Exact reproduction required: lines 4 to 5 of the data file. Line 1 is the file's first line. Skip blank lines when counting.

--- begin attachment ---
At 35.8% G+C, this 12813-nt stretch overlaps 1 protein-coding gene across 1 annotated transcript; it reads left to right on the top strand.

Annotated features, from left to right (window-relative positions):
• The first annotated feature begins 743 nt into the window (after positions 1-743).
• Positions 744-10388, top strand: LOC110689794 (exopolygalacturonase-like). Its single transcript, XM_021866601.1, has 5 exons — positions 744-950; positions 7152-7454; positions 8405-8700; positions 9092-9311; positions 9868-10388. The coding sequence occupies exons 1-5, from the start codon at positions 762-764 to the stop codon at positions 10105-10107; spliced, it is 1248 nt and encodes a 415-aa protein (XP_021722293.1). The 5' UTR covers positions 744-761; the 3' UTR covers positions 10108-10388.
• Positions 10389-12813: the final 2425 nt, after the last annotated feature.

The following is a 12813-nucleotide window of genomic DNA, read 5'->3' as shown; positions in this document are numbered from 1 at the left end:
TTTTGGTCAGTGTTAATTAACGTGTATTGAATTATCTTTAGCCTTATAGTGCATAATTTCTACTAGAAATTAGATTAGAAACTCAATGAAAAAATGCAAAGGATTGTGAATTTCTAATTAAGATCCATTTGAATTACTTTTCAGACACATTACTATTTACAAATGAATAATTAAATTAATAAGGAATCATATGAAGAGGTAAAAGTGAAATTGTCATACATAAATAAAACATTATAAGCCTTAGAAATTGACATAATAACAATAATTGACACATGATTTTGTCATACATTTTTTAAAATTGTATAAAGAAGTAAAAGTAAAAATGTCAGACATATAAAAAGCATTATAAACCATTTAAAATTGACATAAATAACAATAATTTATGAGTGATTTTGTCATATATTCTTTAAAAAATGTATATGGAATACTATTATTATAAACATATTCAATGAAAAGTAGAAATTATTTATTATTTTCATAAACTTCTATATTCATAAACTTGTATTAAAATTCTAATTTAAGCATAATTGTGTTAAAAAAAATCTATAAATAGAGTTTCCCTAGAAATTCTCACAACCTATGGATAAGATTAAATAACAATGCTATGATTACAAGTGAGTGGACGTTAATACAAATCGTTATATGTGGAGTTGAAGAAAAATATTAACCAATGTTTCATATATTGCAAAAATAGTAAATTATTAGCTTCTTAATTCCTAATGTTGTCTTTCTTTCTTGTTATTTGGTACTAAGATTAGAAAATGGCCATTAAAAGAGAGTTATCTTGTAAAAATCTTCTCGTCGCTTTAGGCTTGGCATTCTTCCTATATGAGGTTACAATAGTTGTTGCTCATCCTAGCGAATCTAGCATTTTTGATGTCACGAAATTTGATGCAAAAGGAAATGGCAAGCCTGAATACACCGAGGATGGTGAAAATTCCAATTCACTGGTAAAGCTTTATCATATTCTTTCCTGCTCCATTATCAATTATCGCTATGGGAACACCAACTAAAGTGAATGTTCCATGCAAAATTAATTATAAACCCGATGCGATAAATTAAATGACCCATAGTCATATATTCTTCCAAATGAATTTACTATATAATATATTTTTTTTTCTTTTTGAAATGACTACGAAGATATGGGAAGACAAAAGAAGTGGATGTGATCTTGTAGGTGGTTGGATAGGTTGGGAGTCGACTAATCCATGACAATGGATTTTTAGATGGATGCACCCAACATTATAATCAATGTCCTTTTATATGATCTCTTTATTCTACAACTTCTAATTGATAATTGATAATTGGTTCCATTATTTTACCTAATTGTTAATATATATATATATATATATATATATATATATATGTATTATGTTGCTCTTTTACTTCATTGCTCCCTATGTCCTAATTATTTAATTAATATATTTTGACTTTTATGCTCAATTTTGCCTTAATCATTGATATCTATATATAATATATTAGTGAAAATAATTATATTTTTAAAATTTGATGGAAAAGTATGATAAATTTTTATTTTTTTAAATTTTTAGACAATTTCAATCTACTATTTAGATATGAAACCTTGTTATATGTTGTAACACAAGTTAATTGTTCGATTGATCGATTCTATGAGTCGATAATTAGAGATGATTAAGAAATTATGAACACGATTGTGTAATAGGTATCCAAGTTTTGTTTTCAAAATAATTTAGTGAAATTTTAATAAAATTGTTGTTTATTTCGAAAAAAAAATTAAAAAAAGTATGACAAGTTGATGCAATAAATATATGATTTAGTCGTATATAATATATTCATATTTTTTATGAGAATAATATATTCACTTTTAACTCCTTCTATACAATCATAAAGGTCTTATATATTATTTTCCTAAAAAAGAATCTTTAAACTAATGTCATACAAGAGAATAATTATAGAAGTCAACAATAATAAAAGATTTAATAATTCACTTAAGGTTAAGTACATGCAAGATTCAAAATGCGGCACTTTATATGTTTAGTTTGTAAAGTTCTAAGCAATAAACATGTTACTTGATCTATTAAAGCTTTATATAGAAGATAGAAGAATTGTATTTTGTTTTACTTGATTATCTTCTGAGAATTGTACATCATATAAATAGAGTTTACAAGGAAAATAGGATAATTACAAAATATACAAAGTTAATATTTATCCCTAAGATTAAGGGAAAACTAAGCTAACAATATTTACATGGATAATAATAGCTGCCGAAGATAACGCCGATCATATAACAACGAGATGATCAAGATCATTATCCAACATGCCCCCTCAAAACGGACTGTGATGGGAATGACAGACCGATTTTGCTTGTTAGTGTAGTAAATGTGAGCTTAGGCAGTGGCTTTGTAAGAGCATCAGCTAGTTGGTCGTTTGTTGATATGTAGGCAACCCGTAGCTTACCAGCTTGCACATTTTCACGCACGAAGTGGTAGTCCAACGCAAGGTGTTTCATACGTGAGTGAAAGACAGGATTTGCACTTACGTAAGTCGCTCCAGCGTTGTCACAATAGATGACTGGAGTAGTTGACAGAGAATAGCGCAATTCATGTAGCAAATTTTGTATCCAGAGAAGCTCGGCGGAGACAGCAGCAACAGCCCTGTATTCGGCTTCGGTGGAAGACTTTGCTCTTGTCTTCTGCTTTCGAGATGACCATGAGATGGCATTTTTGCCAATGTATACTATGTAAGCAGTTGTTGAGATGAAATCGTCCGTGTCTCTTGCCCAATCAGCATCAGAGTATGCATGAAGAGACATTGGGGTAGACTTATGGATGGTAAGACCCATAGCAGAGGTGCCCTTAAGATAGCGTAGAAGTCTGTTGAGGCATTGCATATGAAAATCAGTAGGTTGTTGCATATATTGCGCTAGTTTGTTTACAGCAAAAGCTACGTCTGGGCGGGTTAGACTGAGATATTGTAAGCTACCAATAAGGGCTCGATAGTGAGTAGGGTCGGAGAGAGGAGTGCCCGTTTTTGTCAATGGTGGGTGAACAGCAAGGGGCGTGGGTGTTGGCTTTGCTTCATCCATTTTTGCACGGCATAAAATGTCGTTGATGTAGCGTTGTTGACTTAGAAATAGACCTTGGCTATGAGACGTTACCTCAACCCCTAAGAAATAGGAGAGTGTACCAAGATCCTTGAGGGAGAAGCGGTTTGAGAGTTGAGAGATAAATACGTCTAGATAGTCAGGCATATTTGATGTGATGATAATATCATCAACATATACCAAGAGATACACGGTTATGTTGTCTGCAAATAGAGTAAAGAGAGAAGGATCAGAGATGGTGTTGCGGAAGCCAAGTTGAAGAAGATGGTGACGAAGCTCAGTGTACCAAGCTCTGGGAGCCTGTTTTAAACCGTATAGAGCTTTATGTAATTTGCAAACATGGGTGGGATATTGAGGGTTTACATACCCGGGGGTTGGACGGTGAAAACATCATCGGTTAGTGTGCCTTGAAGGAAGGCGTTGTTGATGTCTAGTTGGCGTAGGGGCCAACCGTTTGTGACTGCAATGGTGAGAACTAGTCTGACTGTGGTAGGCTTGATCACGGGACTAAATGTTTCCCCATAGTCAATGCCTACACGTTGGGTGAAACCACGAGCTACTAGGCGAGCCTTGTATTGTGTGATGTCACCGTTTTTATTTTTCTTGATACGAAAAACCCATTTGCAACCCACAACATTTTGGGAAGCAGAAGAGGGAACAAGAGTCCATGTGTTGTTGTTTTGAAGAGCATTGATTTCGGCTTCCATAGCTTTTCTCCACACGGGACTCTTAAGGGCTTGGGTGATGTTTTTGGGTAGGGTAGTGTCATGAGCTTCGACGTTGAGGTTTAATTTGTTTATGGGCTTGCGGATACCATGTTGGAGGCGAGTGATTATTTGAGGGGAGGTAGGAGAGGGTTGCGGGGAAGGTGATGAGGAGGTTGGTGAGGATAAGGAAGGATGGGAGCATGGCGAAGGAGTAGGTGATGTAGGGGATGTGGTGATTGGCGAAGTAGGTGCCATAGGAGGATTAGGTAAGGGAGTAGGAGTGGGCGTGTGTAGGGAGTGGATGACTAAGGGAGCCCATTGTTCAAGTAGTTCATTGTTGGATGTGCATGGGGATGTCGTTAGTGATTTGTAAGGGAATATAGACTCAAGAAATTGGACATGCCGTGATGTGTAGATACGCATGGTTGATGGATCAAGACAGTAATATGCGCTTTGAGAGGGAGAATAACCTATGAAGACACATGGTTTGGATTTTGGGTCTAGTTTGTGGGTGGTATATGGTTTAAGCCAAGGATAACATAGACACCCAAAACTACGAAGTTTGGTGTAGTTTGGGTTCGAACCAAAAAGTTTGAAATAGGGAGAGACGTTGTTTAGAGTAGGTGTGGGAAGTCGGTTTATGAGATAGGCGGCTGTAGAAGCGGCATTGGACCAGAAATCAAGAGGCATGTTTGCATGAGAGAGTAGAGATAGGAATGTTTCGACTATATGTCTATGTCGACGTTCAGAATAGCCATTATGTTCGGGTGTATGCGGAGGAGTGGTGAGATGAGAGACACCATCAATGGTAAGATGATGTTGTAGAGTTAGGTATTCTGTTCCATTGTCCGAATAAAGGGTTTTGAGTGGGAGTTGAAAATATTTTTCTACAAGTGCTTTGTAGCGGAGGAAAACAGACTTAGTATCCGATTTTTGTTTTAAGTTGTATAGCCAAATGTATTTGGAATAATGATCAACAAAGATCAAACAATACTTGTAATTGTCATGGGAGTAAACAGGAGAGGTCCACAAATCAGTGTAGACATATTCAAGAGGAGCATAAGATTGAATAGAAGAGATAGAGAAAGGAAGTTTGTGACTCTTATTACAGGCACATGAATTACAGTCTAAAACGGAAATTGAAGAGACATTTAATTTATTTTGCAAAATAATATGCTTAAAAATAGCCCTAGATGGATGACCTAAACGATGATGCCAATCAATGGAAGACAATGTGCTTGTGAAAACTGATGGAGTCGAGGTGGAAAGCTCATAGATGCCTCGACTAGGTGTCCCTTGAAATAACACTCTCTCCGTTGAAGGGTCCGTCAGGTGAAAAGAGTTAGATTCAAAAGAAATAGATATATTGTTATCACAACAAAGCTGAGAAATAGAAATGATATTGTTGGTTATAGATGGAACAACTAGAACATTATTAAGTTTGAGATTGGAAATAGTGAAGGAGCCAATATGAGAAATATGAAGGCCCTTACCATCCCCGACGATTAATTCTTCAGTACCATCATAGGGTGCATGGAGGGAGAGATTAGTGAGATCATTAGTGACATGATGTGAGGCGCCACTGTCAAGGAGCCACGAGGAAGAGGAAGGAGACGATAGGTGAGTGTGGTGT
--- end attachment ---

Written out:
• Positions 744-10388, top strand: LOC110689794 (exopolygalacturonase-like). Its single transcript, XM_021866601.1, has 5 exons — positions 744-950; positions 7152-7454; positions 8405-8700; positions 9092-9311; positions 9868-10388. The coding sequence occupies exons 1-5, from the start codon at positions 762-764 to the stop codon at positions 10105-10107; spliced, it is 1248 nt and encodes a 415-aa protein (XP_021722293.1). The 5' UTR covers positions 744-761; the 3' UTR covers positions 10108-10388.
• Positions 10389-12813: the final 2425 nt, after the last annotated feature.